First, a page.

What is Fire and Rehire?
Fire and rehire is a tactic used by employers so that they may rehire fired employees under a different contract with less favorable terms than their previous contract held. This tactic is legal, though unfair as it exploits workers.
Employers may want to renegotiate their employees’ pay or holiday allowances, for example, and this process is commonly used by companies when they are suffering financially and need to cut costs in order to keep their business afloat.
This tactic is highly controversial, as many people feel that it is used more as a threat rather than as a last resort after attempts to consult with employees in order to renegotiate have already been made but were unsuccessful.
During the pandemic, this tactic became more commonly used by employers as businesses struggled to cope with loss of profits and rising employment costs in such desperate times. Fire and rehire has gained much media attention recently following Covid and the mass-sacking at P&O in March 2022. As a result, there have been calls for reform of this practice to try make the process fairer for employees.
This method is not only being used by large corporations; since the pandemic, it has also become more common amongst small businesses. A survey conducted by the Trades Union Congress in November 2021 found that 9% of workers were asked by their employer to reapply for their jobs on less favourable terms since March of the previous year.
The new Acas code
Following the recent events that have gained media attention and the rise of this tactic during the pandemic, a new statutory code of practice will be implemented by Acas. The government’s new statutory practice does not prohibit the act of firing and rehiring but does contain new provisions that businesses should follow. The new Acas code states that employers must hold fair, transparent and meaningful consultations with their employees to discuss any proposed changes to employment terms.
The consultation should include practical steps employers can follow before enacting a process of firing to rehire. If a claim for unfair dismissal is heard by the Tribunal, then adherence to this code should be taken into account. Should an employer fail to follow the Acas code, then an uplift of up to 25% can be applied to the claimant’s compensation should their claim succeed.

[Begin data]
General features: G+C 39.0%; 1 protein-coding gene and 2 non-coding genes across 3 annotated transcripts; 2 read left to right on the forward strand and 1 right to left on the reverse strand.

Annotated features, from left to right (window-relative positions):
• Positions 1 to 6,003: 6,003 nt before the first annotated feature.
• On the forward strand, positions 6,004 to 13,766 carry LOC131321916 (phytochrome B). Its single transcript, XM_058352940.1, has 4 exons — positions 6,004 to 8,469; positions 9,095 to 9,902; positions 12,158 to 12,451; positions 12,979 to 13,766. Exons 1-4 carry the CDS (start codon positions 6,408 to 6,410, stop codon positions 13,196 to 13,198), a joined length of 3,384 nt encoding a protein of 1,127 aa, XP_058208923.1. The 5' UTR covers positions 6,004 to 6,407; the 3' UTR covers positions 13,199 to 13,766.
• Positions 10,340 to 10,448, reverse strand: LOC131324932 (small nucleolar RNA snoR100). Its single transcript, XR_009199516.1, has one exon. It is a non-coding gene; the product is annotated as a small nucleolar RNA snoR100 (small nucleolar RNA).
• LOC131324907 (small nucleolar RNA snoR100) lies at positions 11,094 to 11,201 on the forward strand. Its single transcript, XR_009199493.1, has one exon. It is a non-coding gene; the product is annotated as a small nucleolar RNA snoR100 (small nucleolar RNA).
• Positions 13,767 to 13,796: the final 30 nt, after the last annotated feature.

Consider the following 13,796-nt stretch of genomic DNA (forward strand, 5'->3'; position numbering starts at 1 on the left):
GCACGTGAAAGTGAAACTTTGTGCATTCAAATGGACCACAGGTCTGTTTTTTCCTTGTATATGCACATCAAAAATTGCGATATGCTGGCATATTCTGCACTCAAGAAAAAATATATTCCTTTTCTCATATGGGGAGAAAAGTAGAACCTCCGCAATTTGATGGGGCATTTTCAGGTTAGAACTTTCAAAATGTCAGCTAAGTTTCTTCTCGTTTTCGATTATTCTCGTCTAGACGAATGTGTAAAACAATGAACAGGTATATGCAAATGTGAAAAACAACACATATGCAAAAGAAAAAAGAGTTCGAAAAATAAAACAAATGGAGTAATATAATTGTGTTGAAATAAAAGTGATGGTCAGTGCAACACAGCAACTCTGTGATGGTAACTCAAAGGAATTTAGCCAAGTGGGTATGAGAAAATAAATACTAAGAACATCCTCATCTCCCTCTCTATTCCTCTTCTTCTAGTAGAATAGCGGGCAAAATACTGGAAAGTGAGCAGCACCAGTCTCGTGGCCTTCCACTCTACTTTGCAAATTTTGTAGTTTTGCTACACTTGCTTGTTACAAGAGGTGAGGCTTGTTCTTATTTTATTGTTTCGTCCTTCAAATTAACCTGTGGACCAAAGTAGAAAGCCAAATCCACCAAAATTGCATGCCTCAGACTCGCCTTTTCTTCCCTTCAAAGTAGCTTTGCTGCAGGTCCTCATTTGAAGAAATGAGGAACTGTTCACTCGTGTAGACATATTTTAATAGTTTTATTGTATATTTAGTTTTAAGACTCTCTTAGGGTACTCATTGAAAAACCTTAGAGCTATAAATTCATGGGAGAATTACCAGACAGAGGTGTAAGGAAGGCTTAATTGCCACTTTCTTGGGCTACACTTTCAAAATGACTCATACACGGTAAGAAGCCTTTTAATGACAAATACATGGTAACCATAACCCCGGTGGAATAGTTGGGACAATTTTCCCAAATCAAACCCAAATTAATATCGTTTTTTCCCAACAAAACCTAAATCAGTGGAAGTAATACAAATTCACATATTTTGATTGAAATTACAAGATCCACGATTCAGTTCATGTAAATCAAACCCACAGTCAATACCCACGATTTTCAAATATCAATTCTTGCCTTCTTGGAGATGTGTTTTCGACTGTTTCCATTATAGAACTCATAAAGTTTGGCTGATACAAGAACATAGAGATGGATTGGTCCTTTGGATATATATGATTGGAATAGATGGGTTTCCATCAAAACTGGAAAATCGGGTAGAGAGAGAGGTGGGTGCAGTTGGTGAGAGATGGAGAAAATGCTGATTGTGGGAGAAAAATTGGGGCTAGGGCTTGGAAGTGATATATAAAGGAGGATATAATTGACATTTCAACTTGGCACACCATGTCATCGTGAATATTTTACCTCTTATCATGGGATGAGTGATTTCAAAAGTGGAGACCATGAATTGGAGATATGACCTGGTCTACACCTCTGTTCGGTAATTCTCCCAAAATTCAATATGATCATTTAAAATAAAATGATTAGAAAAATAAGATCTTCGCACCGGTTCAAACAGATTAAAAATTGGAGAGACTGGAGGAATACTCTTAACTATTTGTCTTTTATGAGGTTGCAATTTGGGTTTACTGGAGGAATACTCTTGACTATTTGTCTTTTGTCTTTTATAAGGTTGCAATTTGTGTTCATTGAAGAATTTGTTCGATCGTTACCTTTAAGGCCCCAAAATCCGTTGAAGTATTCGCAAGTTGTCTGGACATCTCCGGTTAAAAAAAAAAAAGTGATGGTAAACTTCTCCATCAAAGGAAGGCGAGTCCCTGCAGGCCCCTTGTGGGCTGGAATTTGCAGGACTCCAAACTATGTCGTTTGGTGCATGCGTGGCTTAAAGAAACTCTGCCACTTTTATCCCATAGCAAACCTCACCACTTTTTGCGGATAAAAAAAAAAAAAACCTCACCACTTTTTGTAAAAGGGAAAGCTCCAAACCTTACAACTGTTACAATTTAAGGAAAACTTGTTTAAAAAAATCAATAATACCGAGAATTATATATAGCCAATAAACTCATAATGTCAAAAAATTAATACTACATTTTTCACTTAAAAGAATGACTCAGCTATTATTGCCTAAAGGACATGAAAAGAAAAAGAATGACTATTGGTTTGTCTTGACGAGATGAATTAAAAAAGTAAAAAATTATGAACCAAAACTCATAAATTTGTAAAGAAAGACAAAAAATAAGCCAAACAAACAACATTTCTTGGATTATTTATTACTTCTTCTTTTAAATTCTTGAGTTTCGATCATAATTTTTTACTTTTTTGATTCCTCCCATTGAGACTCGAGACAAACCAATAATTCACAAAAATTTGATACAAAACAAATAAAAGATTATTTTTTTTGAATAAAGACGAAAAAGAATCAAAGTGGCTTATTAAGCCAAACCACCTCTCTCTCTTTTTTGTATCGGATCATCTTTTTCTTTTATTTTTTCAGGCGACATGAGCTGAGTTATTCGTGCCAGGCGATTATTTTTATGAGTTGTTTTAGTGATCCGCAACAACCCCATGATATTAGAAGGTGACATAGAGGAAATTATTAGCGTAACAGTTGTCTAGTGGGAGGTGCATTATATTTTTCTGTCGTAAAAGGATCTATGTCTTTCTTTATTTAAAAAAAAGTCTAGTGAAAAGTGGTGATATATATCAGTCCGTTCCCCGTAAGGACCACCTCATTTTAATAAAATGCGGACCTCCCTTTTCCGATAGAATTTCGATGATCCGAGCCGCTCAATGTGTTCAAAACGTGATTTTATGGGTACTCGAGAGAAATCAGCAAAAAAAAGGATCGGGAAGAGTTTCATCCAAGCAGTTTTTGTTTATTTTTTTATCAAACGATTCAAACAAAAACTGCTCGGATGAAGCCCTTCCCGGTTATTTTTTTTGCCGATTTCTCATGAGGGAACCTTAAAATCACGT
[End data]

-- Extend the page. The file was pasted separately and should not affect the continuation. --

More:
What do the changes to the Acas code mean?
Despite calls to ban the fire and rehire tactic by both the Labour party and the Liberal Democrats, the government have no plans to make it illegal any time soon.
Though additional guidance has been provided this year, in 2021 Acas provided initial guidance on firing and rehiring with tips on how employers should negotiate new terms with their employees. As a result, there is an argument to suggest that the additional guidelines will not make a significant impact to the way in which firingand rehiring is dealt with, as there are no real restrictions that employers must legally abide by.
It should also be noted that employees can only usually claim unfair dismissal against an employer if they have worked for them continuously for two years. Therefore, long-term serving employees should not be treated the same as new employees as that would breach their employment rights and may result in legal action.
How can Thrive Law help?
As an owner-run company, we know the pains of having to wear many hats and how time is precious. As qualified employment and HR lawyers, we know the consequences of getting HR decisions wrong. We work with you to let you focus on what you need to be doing in the business with the peace of mind that all letters and decisions are run past a qualified lawyer before you implement them.
When you partner with Thrive for outsourced HR support, we can reduce your stress and free you up to work on the business and to make HR decisions with confidence.
With people at the core of every successful business, keeping on top of the ever-changing legislation and making the most out of your people can be challenging, but we are here to help.
We can also support your business in the event an employee approaches ACAS or the employment tribunal
Get in touch today to invest in your business and make your HR stress free. Email email@example.com
Please note this blog is for reference purposes only and is only accurate at the date it was published. It does not constitute legal advice and should not be relied upon as such. Specific legal advice about your specific circumstances should always be sought separately before taking or deciding not to take any action. Please contact us if you have any questions at firstname.lastname@example.org